Reference evapotranspiration (ETo) is useful for water management, calculating crop water requirements and irrigation scheduling. ETo was estimated from 5 empirical methods based on temperature, 5 based on solar radiation and on Machine Learning Technique (MLT). The MLT model consisted of Artificial Neural Networks (ANNs) and Support Vector Machine (SVM), with 6 architectures each one. The MLT and empirical methods were tested against Penman Monteith FAO 56 method based on the following statistical parameters: MBE (Mean Bias Error), RMSE (Mean Square Root Error), d (coefficient of Willmott) and R2 (coefficient of determination). The meteorological data used (maximum temperature, minimum and average temperature, relative humidity, wind speed and sunshine hours: n) were obtained from the National Institute of Meteorology of Mozambique. The results obtained from the modeling showed the following: Jones and Ritchie (JRICH) > Makkink, SVM3 > SVM6 > SVM1 > SVM2 = SVM4 > SVM5 > ANN5> Abtew > Hargreaves – Samani > ANN1 = ANN6 > ANN4 > Irmak > ANN3 > Jensen Haise > ANN2 > Blaney Criddle Original > Schendel > Kharrufa > Mc Guinness-Bordne. Global solar radiation, which is one of the variables needed for the JRICH method (MBE = -0.17 mm day-1; RMSE = 0.38 mm day-1; d = 0.98 and R2 = 0.98) is not always measured or calculated. In this case, SVM1 could be used since it only requires measurements of T (MBE = 0.16 mm day-1; RMSE = 0.62 mm day-1; d = 0.94 and R2 = 0.83).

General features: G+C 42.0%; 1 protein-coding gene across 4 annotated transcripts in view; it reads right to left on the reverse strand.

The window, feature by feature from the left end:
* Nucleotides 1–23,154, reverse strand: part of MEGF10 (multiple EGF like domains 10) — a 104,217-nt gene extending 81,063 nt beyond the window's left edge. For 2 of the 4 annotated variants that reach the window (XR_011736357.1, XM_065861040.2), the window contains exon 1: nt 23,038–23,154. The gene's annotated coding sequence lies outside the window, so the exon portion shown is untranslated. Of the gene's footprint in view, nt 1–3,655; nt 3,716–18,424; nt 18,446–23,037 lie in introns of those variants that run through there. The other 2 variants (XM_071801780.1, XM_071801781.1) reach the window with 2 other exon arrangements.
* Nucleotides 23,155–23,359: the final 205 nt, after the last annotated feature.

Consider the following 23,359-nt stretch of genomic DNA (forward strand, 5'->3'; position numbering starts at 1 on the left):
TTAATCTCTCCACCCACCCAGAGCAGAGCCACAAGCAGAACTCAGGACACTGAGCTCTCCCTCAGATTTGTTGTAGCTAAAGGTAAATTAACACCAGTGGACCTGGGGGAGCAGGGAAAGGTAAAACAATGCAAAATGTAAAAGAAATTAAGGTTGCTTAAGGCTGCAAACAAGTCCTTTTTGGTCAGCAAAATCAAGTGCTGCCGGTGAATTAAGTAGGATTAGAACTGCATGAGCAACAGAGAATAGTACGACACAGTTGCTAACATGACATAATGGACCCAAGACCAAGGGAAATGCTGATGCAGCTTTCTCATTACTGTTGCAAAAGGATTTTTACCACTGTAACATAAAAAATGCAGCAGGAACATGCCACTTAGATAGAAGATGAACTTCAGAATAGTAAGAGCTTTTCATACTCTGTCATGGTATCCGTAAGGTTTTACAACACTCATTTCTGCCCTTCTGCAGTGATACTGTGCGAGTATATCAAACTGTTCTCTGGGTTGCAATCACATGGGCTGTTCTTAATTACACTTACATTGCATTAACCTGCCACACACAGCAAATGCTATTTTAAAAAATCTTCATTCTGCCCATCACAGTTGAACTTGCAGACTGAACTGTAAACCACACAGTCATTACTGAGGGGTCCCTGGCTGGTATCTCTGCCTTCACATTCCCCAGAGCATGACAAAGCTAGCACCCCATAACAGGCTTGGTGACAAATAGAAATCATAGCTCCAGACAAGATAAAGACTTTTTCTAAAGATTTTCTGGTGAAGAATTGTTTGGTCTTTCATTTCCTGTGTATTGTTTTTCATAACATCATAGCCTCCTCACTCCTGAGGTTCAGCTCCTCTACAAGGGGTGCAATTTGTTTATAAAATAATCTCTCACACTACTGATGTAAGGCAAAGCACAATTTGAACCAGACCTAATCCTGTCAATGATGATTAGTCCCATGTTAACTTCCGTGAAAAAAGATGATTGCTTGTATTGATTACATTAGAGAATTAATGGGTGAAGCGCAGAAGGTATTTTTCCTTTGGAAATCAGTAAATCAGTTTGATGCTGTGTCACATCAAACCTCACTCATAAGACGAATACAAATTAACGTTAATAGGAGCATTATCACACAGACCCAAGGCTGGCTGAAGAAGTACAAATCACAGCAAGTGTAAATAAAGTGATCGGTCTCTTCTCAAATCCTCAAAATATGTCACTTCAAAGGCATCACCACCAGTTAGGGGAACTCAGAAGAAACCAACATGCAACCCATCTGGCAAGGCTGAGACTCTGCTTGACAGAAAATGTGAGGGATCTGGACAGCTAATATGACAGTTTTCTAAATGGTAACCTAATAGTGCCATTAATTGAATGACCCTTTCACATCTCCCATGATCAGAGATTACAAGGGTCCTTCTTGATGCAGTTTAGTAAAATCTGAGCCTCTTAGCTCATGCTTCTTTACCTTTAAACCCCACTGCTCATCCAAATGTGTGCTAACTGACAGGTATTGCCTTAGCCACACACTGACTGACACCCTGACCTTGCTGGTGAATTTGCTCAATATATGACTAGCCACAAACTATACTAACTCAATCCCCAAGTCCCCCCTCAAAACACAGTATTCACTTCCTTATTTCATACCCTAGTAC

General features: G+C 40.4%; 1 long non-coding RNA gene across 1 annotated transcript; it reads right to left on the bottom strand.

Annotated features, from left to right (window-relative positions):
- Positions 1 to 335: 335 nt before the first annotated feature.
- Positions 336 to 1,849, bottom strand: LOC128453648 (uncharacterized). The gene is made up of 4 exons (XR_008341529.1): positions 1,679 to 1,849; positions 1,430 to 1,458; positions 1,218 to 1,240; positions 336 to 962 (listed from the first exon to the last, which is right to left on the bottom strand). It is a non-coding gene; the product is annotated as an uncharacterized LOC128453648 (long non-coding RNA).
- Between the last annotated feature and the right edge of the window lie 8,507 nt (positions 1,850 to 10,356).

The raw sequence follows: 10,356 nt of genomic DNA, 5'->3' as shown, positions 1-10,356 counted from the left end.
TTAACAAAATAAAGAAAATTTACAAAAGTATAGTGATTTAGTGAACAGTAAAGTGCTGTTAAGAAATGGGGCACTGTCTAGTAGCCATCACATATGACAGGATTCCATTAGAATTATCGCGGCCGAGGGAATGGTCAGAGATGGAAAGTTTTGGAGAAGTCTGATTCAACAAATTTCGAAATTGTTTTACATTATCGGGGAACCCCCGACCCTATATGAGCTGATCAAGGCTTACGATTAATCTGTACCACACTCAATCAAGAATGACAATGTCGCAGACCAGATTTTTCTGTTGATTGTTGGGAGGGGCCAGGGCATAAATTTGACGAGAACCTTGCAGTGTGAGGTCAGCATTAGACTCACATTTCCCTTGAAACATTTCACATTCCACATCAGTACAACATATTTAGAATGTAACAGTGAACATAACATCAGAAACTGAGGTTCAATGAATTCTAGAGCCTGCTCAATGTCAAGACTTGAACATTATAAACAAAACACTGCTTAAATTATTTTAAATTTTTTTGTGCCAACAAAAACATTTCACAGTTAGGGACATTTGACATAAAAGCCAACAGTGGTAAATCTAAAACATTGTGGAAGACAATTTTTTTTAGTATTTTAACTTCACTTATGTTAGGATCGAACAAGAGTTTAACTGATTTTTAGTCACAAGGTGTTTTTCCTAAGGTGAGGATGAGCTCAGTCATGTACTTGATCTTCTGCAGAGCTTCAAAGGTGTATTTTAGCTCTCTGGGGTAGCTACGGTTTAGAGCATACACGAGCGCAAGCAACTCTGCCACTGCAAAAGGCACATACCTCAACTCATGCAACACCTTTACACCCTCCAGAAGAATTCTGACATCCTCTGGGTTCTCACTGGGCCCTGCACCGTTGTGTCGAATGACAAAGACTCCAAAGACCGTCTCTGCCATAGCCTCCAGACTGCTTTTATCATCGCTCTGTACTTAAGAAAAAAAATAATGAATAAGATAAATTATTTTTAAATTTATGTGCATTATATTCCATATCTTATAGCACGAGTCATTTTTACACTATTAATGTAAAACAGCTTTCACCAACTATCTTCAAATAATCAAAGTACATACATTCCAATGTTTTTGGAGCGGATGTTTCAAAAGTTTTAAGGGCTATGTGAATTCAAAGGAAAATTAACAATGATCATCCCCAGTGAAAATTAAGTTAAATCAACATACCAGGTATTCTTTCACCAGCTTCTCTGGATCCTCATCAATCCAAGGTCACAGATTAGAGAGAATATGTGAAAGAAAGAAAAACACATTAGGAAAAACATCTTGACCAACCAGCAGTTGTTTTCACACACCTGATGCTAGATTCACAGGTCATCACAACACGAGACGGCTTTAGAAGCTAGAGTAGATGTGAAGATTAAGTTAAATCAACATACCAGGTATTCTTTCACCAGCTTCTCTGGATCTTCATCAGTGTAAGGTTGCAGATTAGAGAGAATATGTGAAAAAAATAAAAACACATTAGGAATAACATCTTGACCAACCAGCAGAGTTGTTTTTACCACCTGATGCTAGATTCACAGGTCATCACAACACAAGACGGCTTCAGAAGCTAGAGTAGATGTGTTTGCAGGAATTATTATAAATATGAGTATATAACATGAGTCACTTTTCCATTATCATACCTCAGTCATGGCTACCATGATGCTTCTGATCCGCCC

Keywords: Artificial neural networks, evapotranspiration, empirical methods, machine learning technique, support vector machine.